In Defense of Goofy Startup Culture
I’ll be the first to admit that the world of internet startups — in general — is in need of an attitude adjustment. In fact, that’s not really me “admitting” anything, because I’ve been yelling about it for the last few years while dealing with VCs and “the valley” and “product-market fit” and all that.
You don’t need me to run through the list of issues. It’s pretty standard stuff at this point, as indicated by the fact that there’s a semi-popular HBO show about these exact problems, and it even seems like a majority of people get the jokes. With so much of the economy either inaccessible to the masses, stagnant, or both, we’re way too dependent on internet-things for our daily sense of entrepreneurialism and innovation. In a better world, we’d be seeing wild new innovations in customer service from industries we deal with every day, as we go to the bank, buy a car, or watch TV — it’s just that those industries (and many others) are often limited by not-quite-monopolies, protectionism, and other depressing things.
So we turn to the web, and watch a thousand different services battle for our love, often without having to pay for any of them, and for a minute, it feels like capitalism is working for the average consumer again. Unfortunately, even this last bastion of competition probably won’t last forever, and today we’re a lot closer to watching the internet become like everything else; risk averse, excessively dependent on huge amounts of capital, and ultimately uninterested in the customer experience.
This is because the internet — or more accurately, the collection of things we use that live on the internet — is relatively new, and eventually that stops being the case. In the 1990s and early 2000s, everyone building something for the web was, at least mentally, or culturally, a startup. They lived in the regular world, and tried to fix a regular world problem by building something that leveraged the internet. There was so much work to do to make the web useful that trying to consolidate access, or restrict how problems were solved quickly seemed crazy and infeasible. AOL was the only successful company truly ballsy enough to unofficially declare that they had figured the internet out, that they effectively OWNED it. That worked for a little while, but eventually, as huge usability issues continued to be solved on the open web (access speed, highly functional web applications, better content, etc.) that argument became obviously ridiculous no matter how loudly they made it.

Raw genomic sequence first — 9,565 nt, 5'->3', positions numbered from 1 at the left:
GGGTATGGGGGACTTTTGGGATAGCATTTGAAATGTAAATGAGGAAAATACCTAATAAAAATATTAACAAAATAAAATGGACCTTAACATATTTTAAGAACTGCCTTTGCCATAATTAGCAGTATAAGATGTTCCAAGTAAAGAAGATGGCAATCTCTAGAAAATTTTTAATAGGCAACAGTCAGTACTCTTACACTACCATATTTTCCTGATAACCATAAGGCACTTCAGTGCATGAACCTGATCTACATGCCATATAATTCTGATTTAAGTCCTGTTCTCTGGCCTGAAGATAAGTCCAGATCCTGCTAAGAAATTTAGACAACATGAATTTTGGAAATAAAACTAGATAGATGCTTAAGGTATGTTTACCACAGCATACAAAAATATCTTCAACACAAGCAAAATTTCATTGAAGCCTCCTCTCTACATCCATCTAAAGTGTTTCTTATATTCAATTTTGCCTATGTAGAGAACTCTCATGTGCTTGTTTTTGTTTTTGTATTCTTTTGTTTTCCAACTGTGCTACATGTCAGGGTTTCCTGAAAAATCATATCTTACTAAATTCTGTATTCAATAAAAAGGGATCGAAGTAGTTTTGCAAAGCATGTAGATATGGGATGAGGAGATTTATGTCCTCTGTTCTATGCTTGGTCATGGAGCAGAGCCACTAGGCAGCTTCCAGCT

For a while, I thought this was just the nature of the internet, and it’s one of the reasons I love the concept so much. It appeared to simply evolve too fast for proper, traditional rent-seeking methods to work. For better or worse, it destroyed cartels like the music and newspaper industries, and made traditional protectionism (again, for better or worse) like IP and copyright — at least in many cases — laughably ineffective.
Now, though, I’m not so sure — maybe AOL just came along a few years too early. With “the internet” so usable that many of us don’t even know when we’re using it (through mobile apps, DVRs, etc.), consolidation is back, and this time it’s much more likely to win. Today, huge public companies like Google, Facebook, and Comcast aren’t trying to solve a real-world problem by using the internet as much as they’re trying to BE the internet, period. The problem they’re going to solve is the same one they’re going to create — that you’ll need to pay them money to get on the internet and do whatever it is you want to do there, provided it’s something they are okay with you doing. This is exactly what AOL tried to do (and did, for a little while) except, as I said, it was too obviously untrue for consumers or even regulators to take seriously.